## Abstract

This colloquium examines the theoretical modeling of nonequilibrium low-temperature (tens of thousands of degrees) plasmas, which involves a juxtaposition of three distinct fields: atomic and molecular physics, for the input of scattering cross sections; statistical mechanics, for the kinetic modeling; and electromagnetic theory, for the simultaneous solution of Maxwell's equations. Cross sections come either from single-scattering beam experiments or, at very low energies (<0.5 eV), from multiple-scattering experiments on "swarms" in gases-the free diffusion or large Debye length limit of a plasma, where they are embedded in transport coefficient data. The same Boltzmann kinetic theory that has been developed to a high level of sophistication over the past 50 years, specifically for the purpose of unfolding these transport data, can be employed for low-temperature plasmas with appropriate modification to allow for self-consistent rather than externally prescribed fields. A full kinetic treatment of low-temperature plasmas is, however, a daunting task and remains at the developmental level. Fortunately, since the accuracy requirements for modeling plasmas are generally much less stringent than for swarms, such a sophisticated phase-space treatment is not always necessary or desirable, and a computationally more efficient but correspondingly less accurate macroscopic theoretical model in configuration space at the fluid level is often considered sufficient. There has been a proliferation of such fluid modeling in recent times and this approach is now routinely used in the design and development of a large variety of plasma technologies, ranging from plasma display panels to plasma etching reactors for microelectronic device fabrication. However, many of these models have been developed empirically with specific applications in mind, and rigor and sophistication vary accordingly. In this colloquium, starting from the governing Boltzmann kinetic equation, a unified, general formulation of fluid equations is given for both ions and electrons in gaseous media with transparent and internally consistent approximations, all benchmarked against established results. Thereby a fluid model is obtained that is appropriate for practical application but at the same time is based on a firmer physical foundation.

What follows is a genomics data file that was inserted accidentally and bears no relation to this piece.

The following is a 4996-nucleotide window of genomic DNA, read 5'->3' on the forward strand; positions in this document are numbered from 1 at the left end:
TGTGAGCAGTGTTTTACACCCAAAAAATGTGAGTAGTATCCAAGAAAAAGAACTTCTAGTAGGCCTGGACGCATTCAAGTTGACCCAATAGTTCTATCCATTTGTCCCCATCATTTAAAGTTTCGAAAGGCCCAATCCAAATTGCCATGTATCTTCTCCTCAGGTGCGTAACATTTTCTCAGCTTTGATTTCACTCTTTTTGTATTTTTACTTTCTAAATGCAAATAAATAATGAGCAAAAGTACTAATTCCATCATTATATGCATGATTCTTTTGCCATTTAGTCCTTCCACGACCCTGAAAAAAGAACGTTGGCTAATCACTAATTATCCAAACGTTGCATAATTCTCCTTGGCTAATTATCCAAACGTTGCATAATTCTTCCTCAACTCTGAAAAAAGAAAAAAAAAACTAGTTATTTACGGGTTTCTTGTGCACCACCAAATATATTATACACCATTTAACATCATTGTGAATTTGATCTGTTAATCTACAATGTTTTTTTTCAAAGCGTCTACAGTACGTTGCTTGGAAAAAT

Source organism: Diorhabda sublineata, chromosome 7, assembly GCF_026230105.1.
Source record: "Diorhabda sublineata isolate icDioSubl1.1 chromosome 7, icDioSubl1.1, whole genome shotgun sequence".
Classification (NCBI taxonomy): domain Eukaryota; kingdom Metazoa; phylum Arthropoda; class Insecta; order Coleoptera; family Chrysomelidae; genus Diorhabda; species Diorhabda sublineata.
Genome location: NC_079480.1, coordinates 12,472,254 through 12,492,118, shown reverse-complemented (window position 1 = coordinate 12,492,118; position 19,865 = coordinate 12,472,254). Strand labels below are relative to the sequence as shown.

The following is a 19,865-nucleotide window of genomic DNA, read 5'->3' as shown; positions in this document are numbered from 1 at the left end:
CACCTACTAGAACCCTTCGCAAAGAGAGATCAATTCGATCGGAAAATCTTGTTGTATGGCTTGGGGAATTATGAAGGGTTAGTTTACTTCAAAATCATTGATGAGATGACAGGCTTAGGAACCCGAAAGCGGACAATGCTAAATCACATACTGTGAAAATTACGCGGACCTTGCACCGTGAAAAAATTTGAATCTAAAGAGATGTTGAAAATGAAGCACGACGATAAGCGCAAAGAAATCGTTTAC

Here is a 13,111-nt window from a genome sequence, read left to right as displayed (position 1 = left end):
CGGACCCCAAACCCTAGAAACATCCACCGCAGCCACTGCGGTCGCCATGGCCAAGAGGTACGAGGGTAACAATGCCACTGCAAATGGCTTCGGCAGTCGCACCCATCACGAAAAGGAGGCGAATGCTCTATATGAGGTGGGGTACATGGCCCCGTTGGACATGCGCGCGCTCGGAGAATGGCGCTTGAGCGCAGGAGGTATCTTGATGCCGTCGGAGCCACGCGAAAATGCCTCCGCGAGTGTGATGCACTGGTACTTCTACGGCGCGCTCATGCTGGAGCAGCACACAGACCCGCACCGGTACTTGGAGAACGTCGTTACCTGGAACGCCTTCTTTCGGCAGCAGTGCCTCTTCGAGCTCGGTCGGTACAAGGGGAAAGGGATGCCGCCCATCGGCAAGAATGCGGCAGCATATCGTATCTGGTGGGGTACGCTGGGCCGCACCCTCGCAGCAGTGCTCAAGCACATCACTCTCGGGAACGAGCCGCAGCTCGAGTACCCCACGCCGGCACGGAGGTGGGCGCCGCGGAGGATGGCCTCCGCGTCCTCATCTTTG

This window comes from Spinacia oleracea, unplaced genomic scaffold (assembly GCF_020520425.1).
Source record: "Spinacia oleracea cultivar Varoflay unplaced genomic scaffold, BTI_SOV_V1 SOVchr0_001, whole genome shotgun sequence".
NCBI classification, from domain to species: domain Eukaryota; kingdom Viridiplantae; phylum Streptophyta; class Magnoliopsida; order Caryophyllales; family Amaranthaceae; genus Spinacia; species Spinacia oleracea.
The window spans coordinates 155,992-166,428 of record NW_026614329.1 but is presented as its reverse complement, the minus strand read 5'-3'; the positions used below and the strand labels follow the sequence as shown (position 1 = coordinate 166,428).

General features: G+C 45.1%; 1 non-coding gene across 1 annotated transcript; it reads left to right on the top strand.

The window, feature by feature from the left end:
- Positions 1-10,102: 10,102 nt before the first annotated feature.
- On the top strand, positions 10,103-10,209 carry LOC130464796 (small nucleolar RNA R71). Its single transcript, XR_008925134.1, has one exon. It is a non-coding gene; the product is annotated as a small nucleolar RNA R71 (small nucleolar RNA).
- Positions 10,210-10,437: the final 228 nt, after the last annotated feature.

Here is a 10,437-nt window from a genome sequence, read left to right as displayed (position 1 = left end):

Original language | English |
---|---|

Pages (from-to) | 1303-1320 |

Number of pages | 18 |

Journal | Reviews of Modern Physics |

Volume | 77 |

Issue number | 4 |

DOIs | |

Publication status | Published - Oct 2005 |